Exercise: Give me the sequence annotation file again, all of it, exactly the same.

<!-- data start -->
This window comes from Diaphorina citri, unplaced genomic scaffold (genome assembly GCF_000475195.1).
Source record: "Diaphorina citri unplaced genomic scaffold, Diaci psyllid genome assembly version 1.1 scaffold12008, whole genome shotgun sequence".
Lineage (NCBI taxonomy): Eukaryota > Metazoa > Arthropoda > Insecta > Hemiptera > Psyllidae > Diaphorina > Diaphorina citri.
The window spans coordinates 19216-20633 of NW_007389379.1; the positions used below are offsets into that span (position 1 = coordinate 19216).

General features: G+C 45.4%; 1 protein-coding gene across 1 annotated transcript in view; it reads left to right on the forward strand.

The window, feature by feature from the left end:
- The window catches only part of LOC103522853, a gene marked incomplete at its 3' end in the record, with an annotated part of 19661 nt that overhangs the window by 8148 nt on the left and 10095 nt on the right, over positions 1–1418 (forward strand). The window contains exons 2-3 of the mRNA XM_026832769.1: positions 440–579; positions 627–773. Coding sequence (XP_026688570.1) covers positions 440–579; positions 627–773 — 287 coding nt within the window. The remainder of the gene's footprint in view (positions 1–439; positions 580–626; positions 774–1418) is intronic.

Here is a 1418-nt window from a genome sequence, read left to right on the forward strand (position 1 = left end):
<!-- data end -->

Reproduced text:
This window comes from Diaphorina citri, unplaced genomic scaffold (genome assembly GCF_000475195.1).
Source record: "Diaphorina citri unplaced genomic scaffold, Diaci psyllid genome assembly version 1.1 scaffold12008, whole genome shotgun sequence".
Lineage (NCBI taxonomy): Eukaryota > Metazoa > Arthropoda > Insecta > Hemiptera > Psyllidae > Diaphorina > Diaphorina citri.
The window spans coordinates 19216-20633 of NW_007389379.1; the positions used below are offsets into that span (position 1 = coordinate 19216).

General features: G+C 45.4%; 1 protein-coding gene across 1 annotated transcript in view; it reads left to right on the forward strand.

The window, feature by feature from the left end:
- The window catches only part of LOC103522853, a gene marked incomplete at its 3' end in the record, with an annotated part of 19661 nt that overhangs the window by 8148 nt on the left and 10095 nt on the right, over positions 1–1418 (forward strand). The window contains exons 2-3 of the mRNA XM_026832769.1: positions 440–579; positions 627–773. Coding sequence (XP_026688570.1) covers positions 440–579; positions 627–773 — 287 coding nt within the window. The remainder of the gene's footprint in view (positions 1–439; positions 580–626; positions 774–1418) is intronic.

Here is a 1418-nt window from a genome sequence, read left to right on the forward strand (position 1 = left end):